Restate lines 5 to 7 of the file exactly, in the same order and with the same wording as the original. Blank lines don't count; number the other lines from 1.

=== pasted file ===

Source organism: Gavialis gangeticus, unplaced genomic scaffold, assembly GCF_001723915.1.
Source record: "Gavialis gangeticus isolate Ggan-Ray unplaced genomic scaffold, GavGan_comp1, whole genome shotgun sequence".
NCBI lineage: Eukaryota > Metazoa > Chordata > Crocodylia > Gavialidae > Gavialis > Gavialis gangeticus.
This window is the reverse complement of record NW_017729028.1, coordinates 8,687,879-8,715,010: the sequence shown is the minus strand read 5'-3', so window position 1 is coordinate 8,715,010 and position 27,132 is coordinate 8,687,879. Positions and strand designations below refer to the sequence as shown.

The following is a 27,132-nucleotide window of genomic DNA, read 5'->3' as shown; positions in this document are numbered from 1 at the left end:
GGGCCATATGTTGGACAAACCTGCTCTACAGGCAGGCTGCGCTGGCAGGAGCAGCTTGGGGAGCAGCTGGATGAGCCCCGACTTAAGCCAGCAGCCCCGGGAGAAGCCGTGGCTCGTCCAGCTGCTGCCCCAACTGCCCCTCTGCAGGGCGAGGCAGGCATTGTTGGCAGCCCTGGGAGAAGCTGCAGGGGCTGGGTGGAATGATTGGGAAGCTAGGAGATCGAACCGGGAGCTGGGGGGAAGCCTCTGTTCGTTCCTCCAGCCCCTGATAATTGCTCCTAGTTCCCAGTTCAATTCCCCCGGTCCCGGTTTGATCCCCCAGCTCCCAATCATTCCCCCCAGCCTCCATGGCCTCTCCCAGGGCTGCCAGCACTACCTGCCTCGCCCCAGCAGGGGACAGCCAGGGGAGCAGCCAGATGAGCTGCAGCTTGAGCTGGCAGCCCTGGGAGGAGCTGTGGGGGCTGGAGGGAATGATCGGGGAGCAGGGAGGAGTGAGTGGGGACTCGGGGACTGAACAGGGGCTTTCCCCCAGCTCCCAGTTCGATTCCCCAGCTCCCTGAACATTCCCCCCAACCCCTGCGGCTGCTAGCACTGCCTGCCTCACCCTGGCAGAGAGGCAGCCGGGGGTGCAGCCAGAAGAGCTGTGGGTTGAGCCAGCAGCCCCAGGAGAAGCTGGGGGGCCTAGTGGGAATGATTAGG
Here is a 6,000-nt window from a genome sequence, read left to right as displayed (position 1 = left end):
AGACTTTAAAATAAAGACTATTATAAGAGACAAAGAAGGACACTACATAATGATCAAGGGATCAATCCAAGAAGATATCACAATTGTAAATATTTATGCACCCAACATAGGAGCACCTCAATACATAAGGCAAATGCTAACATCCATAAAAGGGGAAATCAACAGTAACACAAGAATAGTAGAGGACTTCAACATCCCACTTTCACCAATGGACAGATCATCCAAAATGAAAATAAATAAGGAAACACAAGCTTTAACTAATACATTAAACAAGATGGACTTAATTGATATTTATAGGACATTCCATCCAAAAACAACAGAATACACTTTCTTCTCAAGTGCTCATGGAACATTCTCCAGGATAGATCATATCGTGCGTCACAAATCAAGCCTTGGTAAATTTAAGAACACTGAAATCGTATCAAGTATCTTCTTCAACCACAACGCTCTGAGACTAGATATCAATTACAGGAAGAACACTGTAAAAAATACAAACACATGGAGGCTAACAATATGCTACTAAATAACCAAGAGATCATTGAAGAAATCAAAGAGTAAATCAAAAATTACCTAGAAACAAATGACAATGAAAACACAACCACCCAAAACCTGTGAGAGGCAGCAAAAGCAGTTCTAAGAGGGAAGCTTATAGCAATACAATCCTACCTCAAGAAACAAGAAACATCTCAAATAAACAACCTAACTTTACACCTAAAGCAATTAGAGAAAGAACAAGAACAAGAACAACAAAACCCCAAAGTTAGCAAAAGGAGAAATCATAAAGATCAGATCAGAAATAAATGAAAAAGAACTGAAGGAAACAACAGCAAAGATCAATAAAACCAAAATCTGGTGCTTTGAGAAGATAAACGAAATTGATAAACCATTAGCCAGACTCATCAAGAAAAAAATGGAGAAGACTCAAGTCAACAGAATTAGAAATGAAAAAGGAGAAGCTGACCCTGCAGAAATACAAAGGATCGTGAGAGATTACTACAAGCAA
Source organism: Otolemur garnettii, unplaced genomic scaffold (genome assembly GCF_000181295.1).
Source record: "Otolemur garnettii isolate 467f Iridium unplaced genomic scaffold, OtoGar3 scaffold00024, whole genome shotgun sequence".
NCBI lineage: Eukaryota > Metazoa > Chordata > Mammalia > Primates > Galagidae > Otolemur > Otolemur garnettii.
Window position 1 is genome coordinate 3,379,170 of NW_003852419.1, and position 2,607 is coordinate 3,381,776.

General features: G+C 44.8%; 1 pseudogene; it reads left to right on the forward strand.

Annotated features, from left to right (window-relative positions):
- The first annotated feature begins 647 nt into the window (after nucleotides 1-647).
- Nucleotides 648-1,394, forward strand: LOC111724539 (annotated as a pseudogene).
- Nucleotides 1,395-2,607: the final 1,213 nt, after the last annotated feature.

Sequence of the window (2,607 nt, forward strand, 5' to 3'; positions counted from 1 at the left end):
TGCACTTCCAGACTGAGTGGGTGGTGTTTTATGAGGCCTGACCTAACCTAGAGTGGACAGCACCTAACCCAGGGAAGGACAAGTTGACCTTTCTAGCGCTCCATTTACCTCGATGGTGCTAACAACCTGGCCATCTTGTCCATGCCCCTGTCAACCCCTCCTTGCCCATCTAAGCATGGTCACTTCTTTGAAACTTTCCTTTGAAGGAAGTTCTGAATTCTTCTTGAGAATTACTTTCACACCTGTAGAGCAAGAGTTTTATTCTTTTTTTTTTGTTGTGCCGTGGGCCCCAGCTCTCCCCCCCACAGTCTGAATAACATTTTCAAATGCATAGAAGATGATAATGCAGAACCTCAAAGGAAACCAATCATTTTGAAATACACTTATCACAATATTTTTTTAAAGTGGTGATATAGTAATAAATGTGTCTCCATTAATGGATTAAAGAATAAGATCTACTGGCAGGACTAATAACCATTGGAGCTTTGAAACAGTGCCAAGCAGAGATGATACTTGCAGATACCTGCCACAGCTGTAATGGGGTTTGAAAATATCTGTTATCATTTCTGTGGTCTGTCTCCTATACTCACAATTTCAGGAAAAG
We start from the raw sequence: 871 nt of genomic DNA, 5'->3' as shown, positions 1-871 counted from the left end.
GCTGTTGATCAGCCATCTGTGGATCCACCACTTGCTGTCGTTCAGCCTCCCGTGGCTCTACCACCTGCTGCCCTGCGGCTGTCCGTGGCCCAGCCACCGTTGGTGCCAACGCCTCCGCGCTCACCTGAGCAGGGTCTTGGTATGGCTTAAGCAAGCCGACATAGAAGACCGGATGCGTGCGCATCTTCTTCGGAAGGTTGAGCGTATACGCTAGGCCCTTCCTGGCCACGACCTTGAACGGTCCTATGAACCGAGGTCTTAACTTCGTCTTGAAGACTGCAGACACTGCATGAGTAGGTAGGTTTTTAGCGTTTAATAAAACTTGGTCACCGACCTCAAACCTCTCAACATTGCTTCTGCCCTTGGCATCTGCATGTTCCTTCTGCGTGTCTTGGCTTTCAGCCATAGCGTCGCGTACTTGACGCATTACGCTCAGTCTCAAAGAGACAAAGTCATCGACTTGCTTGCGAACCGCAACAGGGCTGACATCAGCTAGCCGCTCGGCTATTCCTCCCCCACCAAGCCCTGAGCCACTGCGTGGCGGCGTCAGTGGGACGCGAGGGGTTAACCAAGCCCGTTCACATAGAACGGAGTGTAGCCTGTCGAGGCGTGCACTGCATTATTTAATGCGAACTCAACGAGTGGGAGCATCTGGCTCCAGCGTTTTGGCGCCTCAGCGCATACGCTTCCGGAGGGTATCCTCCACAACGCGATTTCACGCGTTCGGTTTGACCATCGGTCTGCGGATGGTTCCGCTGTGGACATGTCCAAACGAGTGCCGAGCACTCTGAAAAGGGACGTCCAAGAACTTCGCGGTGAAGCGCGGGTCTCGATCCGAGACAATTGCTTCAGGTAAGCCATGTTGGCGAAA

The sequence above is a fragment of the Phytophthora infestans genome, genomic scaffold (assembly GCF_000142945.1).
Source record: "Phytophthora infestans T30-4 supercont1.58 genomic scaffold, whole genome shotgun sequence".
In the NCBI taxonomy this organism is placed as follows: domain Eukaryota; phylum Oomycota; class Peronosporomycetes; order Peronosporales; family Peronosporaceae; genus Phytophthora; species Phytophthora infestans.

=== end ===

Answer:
The following is a 27,132-nucleotide window of genomic DNA, read 5'->3' as shown; positions in this document are numbered from 1 at the left end:
GGGCCATATGTTGGACAAACCTGCTCTACAGGCAGGCTGCGCTGGCAGGAGCAGCTTGGGGAGCAGCTGGATGAGCCCCGACTTAAGCCAGCAGCCCCGGGAGAAGCCGTGGCTCGTCCAGCTGCTGCCCCAACTGCCCCTCTGCAGGGCGAGGCAGGCATTGTTGGCAGCCCTGGGAGAAGCTGCAGGGGCTGGGTGGAATGATTGGGAAGCTAGGAGATCGAACCGGGAGCTGGGGGGAAGCCTCTGTTCGTTCCTCCAGCCCCTGATAATTGCTCCTAGTTCCCAGTTCAATTCCCCCGGTCCCGGTTTGATCCCCCAGCTCCCAATCATTCCCCCCAGCCTCCATGGCCTCTCCCAGGGCTGCCAGCACTACCTGCCTCGCCCCAGCAGGGGACAGCCAGGGGAGCAGCCAGATGAGCTGCAGCTTGAGCTGGCAGCCCTGGGAGGAGCTGTGGGGGCTGGAGGGAATGATCGGGGAGCAGGGAGGAGTGAGTGGGGACTCGGGGACTGAACAGGGGCTTTCCCCCAGCTCCCAGTTCGATTCCCCAGCTCCCTGAACATTCCCCCCAACCCCTGCGGCTGCTAGCACTGCCTGCCTCACCCTGGCAGAGAGGCAGCCGGGGGTGCAGCCAGAAGAGCTGTGGGTTGAGCCAGCAGCCCCAGGAGAAGCTGGGGGGCCTAGTGGGAATGATTAGG
Here is a 6,000-nt window from a genome sequence, read left to right as displayed (position 1 = left end):